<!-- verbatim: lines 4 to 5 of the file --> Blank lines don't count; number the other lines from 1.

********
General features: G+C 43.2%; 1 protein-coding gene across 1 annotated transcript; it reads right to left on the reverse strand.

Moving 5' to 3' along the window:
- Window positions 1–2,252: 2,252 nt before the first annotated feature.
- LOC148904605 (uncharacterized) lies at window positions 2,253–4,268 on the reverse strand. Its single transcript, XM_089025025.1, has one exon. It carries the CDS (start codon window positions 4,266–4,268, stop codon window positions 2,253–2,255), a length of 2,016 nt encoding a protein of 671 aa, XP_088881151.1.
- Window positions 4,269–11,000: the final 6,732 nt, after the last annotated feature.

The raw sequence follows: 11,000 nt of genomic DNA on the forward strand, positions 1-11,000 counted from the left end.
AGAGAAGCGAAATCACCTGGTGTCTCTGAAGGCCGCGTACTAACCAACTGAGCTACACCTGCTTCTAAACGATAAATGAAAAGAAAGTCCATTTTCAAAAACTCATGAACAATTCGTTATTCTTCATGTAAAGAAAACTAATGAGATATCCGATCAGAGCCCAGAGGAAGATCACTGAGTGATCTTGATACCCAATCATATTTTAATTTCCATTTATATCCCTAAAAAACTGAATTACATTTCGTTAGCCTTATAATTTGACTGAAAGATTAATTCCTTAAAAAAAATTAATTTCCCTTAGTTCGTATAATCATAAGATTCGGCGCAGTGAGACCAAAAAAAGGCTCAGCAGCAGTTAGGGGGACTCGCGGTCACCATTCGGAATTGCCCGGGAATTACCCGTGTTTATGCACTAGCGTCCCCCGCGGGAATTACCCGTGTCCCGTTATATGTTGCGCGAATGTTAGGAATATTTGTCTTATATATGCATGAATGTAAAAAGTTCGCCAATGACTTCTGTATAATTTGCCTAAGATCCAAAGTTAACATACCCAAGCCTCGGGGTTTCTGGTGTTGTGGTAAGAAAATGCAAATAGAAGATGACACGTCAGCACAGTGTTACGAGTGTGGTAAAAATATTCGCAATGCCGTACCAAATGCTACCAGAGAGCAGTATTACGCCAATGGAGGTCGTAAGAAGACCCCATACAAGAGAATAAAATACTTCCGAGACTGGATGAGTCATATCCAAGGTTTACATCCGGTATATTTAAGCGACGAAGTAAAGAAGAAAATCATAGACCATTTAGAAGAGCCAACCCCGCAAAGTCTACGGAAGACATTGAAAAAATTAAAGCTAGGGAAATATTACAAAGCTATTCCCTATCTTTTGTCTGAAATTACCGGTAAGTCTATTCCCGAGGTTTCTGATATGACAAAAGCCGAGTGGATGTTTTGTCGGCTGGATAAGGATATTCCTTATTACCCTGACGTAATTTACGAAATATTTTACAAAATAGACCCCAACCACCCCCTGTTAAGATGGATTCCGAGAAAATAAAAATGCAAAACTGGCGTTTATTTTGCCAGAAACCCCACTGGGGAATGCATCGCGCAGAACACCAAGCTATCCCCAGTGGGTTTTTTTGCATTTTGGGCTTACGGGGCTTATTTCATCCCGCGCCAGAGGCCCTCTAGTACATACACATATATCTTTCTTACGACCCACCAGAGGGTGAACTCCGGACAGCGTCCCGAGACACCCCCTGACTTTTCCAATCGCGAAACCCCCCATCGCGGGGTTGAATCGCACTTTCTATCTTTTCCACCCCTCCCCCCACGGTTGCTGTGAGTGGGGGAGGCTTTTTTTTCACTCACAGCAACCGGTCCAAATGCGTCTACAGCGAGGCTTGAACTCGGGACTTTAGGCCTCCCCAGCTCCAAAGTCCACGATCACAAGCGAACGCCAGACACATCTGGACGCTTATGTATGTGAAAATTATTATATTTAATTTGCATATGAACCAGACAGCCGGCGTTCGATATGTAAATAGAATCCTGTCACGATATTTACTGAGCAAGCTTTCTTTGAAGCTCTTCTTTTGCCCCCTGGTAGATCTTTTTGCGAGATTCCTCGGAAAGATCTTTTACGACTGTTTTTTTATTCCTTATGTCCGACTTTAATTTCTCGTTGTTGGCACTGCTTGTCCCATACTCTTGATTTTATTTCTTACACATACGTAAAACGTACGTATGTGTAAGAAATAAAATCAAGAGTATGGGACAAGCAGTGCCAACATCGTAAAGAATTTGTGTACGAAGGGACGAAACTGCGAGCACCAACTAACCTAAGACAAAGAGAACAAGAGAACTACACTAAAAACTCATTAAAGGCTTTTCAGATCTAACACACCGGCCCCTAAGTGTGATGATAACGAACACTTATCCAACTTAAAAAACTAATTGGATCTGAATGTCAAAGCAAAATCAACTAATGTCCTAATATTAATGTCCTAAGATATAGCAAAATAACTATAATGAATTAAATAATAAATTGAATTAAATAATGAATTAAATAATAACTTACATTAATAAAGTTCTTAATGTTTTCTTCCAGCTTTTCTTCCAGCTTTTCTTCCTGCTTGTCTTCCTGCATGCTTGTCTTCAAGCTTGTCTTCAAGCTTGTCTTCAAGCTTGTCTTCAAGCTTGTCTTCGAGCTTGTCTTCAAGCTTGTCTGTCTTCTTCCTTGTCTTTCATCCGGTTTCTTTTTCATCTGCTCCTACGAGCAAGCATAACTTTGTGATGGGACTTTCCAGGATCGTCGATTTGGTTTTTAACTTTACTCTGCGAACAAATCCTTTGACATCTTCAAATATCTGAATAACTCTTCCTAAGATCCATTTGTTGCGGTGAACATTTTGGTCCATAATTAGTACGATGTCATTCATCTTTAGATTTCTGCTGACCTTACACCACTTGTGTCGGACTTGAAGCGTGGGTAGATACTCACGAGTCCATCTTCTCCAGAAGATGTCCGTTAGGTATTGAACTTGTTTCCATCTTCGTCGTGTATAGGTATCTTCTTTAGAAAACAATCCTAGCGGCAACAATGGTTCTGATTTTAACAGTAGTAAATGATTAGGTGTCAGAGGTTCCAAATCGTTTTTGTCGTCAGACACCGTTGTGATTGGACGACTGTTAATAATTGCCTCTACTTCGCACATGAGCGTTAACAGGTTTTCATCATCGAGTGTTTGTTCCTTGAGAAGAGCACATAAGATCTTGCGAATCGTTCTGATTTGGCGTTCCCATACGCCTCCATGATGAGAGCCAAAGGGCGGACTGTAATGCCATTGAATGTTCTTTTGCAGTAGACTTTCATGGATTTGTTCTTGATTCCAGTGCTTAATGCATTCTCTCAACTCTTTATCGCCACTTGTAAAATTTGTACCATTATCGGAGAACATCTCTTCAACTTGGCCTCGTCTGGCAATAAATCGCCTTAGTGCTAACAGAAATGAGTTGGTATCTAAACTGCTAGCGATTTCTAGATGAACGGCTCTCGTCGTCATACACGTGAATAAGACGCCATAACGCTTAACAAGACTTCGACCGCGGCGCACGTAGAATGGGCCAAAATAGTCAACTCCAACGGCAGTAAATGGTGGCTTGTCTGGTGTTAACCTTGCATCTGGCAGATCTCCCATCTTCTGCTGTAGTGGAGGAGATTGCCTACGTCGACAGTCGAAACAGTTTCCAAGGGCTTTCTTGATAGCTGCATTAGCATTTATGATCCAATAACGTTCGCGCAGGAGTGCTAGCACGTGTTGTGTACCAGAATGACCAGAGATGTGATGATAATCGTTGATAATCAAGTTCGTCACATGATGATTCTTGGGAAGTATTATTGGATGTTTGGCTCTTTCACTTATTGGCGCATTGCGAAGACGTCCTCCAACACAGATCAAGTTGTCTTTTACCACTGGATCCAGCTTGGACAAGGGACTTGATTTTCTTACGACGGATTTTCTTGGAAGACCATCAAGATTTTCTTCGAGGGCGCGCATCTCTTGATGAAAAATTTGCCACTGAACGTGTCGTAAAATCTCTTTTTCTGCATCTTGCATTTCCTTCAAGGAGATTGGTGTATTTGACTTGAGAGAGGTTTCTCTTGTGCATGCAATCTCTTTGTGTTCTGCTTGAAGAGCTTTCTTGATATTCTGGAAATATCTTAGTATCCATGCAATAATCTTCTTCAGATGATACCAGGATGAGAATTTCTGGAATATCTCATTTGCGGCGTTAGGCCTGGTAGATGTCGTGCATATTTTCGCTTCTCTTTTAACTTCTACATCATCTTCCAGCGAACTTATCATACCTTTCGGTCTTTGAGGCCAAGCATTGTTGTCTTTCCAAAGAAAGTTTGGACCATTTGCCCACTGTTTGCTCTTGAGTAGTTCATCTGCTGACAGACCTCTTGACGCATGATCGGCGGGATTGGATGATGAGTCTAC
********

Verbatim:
- LOC148904605 (uncharacterized) lies at window positions 2,253–4,268 on the reverse strand. Its single transcript, XM_089025025.1, has one exon. It carries the CDS (start codon window positions 4,266–4,268, stop codon window positions 2,253–2,255), a length of 2,016 nt encoding a protein of 671 aa, XP_088881151.1.
- Window positions 4,269–11,000: the final 6,732 nt, after the last annotated feature.